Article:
Sentence Upheld for Murder in Mississippi

     (CN) – A Mississippi man who killed a technician who came to his house to shut the power off was properly convicted of deliberate-design murder, a state appeals court ruled.
     Keith Allen Davis Sr. failed to pay his electric bill in July 2012, so an employee from East Mississippi Electric Power Association showed up on a Friday to shut off the electricity.
     Davis and his wife managed to get an extension until the following Monday, but family and friends were unable to help them collect the $185 needed to pay the balance.
     Nathan Baker, an employee of the utility, arrived on Monday to collect the money or shut off the power. Davis said he needed the power on for his asthmatic son’s breathing pump.
     When Baker refused to grant another extension, Davis took a gun and shot him to death. Davis moved Baker’s truck down the road a few miles and hid Baker’s body on his grandparents’ former property.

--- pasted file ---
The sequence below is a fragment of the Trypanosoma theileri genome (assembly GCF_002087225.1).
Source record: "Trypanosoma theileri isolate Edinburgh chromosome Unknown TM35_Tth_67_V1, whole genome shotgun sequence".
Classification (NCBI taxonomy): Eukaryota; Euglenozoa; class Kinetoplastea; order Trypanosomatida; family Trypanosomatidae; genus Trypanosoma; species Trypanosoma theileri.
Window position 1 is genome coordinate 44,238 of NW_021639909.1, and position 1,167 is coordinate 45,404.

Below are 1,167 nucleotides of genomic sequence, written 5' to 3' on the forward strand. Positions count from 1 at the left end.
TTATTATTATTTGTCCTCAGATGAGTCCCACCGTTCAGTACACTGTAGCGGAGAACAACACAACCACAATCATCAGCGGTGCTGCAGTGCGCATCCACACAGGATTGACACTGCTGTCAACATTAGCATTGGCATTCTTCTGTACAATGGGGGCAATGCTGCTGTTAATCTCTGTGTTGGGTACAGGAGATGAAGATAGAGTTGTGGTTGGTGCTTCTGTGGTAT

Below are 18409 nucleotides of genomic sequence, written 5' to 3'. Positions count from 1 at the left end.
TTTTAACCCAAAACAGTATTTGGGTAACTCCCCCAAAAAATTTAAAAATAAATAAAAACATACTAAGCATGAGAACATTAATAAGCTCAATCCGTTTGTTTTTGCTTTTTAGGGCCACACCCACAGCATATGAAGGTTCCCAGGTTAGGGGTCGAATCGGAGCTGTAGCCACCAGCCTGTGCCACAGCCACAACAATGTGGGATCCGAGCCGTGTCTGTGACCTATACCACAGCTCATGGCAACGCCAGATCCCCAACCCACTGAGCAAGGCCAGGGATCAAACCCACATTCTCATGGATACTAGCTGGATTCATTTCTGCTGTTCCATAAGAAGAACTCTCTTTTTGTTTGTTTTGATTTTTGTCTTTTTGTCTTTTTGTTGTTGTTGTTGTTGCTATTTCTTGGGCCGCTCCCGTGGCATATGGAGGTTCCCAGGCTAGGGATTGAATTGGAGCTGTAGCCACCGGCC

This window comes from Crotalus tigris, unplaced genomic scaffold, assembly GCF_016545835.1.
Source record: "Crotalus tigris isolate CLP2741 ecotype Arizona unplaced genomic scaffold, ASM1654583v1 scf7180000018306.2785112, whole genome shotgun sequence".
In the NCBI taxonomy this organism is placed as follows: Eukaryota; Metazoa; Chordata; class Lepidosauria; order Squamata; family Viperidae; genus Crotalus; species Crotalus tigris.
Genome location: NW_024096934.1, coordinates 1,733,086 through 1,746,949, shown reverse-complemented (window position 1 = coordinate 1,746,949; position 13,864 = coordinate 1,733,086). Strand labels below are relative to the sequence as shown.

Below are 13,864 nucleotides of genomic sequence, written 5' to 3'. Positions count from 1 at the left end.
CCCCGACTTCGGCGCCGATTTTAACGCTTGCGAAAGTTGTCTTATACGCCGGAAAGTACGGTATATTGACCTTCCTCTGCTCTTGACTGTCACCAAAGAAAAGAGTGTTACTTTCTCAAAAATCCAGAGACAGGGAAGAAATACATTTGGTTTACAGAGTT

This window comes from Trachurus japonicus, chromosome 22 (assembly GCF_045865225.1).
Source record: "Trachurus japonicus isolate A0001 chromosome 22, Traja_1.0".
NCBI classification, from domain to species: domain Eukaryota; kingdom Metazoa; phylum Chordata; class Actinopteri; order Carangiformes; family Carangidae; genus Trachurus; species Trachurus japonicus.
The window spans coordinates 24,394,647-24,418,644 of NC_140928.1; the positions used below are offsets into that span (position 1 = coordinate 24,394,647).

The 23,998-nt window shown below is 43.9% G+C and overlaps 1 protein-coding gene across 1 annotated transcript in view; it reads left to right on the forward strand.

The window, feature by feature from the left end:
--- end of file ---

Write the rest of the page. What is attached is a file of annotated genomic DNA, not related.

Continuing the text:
Police investigated the case, and Davis admitted in three pre-trial statements that he had killed Baker, moved his truck and hid his body.
     Davis told police that he practiced using the gun over the weekend and instructed his family members to stay inside the house no matter what they heard.
     Also, Davis talked about battling with Baker for control of the gun. Davis said he hit Baker with a shovel and Baker begged for his life before the killing.
     Police found Baker’s bite mark on Davis’ arm and dried blood on the shovel.
     Baker was convicted of murder and sent to prison for life.
     On appeal, Davis argued that the state failed to prove that he did not act in reasonable self-defense. He also asserted that the evidence supported a conviction for manslaughter rather than murder.
     However, the Mississippi Court of Appeals upheld the murder conviction. Writing on behalf of her nine colleagues, Judge Virginia C. Carlton stated that Davis acted with deliberate design, not in the heat of passion.
     “In his pretrial statements to police, Davis said he told his wife prior to the murder that he would not allow the EMEPA employee to turn off the power,” Carlton wrote.
     “Furthermore, Davis admitted that he was prepared to do whatever was necessary to keep the power on, including killing the EMEPA employee,” she added.

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